My best friend calls. She tells me she just booked an episode of “Nashville.” Wait. Not just one episode. TWO episodes.
On the outside I’m all “CONGRATULATIONS! I’m so excited for you!”
But on the inside I’m like, “FUUUUCCKK.” Because obviously now there are no more jobs for ME. Now the odds of my own acting career succeeding are as likely as Harvey Weinstein becoming a feminist and resurrecting his. Or my mother finally learning how to use an iPhone app. Both equally impossible. All pointing to my inevitable failure as a woman.
Because as women we are taught that there is never enough for us all. There’s always a competition. For jobs. For men. For a thinner waistline and an impossibly unproportional bootie to match. And why, with said proportions, do we have to compete with the likes of Kim Kardashian in order to “break the internet?” It’s not fair. Plus, I’m really bad with computers.
But what if there WAS enough? What if we could truly feel secure that there are so many jobs/men/sexy waistlines that we ALL can win?
Enter a fellow woman, and one of my personal favorite powerhouses, Marianne Williamson and her book “The Law of Divine Compensation.” In it, she stresses the importance of putting love before profit. Because if we live in a world of love, scarcity doesn’t exist at all. In fact, she goes so far as to say that unloving thoughts actually sabotage our successes. So silently cursing your neighbor for getting engaged before you’ve managed to go on two consecutive dates, could actually inhibit your chances of meeting Mr. Right. Because you’re cementing that negative point of view into your perspective. We get what we expect, just like we get what we give. And we already know it’s like a 1 in 800 chance you get a good date from “Plenty of Fish.” Do you really want to make those odds 1 in a million? I didn’t think so.
So what do we do? We change our thinking. Any time your little ego brain wants to chime in with, “I don’t have enough talent.” Or “This world sucks because our President is orange.” Stop yourself and say, “Thank you for your opinion but I CAN do anything, and who doesn’t love a good spray tan?” Look. I’m not saying bad things don’t happen in this world. They do. What I am saying is that we can turn the situations around much faster if we change our attitudes and lead with thoughts of love instead of thoughts of hate. Or as Marianne Williamson so elegantly puts it:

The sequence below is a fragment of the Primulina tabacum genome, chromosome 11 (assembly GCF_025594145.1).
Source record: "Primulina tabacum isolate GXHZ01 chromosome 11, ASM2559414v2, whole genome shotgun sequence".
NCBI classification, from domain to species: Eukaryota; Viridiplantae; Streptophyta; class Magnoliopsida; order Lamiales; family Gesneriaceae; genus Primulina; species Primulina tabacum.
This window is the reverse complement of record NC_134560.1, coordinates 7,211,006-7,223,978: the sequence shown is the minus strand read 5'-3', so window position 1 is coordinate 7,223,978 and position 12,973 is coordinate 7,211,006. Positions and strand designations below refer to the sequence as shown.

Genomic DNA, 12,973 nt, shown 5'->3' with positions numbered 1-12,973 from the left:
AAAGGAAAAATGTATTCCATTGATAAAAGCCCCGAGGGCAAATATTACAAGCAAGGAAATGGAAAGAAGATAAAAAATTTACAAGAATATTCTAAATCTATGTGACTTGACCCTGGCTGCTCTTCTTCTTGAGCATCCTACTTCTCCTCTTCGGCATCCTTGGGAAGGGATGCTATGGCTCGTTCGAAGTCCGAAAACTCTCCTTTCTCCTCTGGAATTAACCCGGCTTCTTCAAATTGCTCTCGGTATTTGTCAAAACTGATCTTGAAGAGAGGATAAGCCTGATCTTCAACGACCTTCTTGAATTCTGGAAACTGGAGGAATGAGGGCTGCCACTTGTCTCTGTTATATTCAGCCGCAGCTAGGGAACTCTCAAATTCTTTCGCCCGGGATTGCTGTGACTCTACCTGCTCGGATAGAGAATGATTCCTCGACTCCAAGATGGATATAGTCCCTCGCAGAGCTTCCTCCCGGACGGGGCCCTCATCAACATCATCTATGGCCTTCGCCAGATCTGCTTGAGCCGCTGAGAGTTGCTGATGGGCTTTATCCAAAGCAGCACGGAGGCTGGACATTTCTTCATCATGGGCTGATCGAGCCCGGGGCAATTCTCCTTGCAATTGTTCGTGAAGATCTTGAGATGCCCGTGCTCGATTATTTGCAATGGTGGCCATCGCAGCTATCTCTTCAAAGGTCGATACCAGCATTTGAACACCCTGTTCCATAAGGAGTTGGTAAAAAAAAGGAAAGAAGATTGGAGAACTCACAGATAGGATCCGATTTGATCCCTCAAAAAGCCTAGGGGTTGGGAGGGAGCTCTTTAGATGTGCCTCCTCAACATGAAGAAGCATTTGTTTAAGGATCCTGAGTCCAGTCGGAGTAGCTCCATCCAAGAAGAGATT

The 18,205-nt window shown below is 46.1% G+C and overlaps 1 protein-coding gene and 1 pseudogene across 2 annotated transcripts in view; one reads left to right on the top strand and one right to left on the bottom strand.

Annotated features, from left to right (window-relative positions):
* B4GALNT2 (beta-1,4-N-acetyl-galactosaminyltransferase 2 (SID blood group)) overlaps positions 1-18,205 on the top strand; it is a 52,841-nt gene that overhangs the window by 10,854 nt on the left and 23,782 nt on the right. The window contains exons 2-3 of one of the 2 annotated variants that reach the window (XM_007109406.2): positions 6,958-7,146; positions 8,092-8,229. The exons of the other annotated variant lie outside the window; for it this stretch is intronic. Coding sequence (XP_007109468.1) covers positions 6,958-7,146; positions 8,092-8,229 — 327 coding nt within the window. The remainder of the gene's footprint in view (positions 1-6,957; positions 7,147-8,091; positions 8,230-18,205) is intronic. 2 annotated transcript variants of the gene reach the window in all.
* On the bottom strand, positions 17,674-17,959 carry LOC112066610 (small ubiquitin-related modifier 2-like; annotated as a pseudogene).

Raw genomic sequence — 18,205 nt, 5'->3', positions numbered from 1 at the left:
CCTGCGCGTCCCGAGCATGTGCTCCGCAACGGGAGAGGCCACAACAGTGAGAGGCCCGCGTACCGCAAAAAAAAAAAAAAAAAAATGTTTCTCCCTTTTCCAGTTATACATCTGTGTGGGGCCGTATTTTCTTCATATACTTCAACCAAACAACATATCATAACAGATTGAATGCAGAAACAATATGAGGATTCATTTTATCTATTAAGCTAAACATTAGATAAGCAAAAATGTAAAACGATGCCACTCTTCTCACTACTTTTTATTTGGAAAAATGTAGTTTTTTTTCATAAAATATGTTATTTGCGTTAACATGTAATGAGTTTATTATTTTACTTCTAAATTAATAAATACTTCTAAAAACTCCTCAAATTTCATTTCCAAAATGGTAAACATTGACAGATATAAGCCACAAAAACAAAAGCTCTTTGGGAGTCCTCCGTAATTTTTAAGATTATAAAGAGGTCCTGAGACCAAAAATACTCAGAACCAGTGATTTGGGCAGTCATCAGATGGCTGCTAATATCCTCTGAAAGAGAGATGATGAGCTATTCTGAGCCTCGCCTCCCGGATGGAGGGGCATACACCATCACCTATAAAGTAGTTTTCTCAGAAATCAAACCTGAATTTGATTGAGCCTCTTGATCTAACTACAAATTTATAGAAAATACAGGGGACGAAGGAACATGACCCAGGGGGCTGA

“SPIRITUAL GROWTH INVOLVES GIVING UP THE STORIES OF YOUR PAST SO THE UNIVERSE CAN WRITE A NEW ONE.”
So let’s write a new version of the situation with my friend. In the first one I really was happy for her, but I let the situation make me feel negative about myself. I was too old to ever make it in Show Business. My energy was drained and I felt bleak about my future. But in this new version I’m happy for her AND myself because this means it is possible to book a gig. If she can, so can I. And if Betty White can act in her 90’s, I’m a young spring chicken. Shoot, I might even need a parental guardian on set. Now I’m excited to work and anticipating grand possibilities.
Easy, right? All competition between women everywhere has ended. If it was that simple I’d have washboard abs after one pilates class at the gym. But your mind, like your quads, is a muscle. And it takes practice to see real change. But I have hope. Women are stepping up to the plate like never before. And so can you. The next time you’re tempted to say another girl doesn’t deserve what she’s earned, or wish her ill fortune on a venture, instead try thanking her for inspiring you to step up your own game and broadening your perspective on what’s possible. That’s the next kind of #MeToo I’d love to see.
And so it is.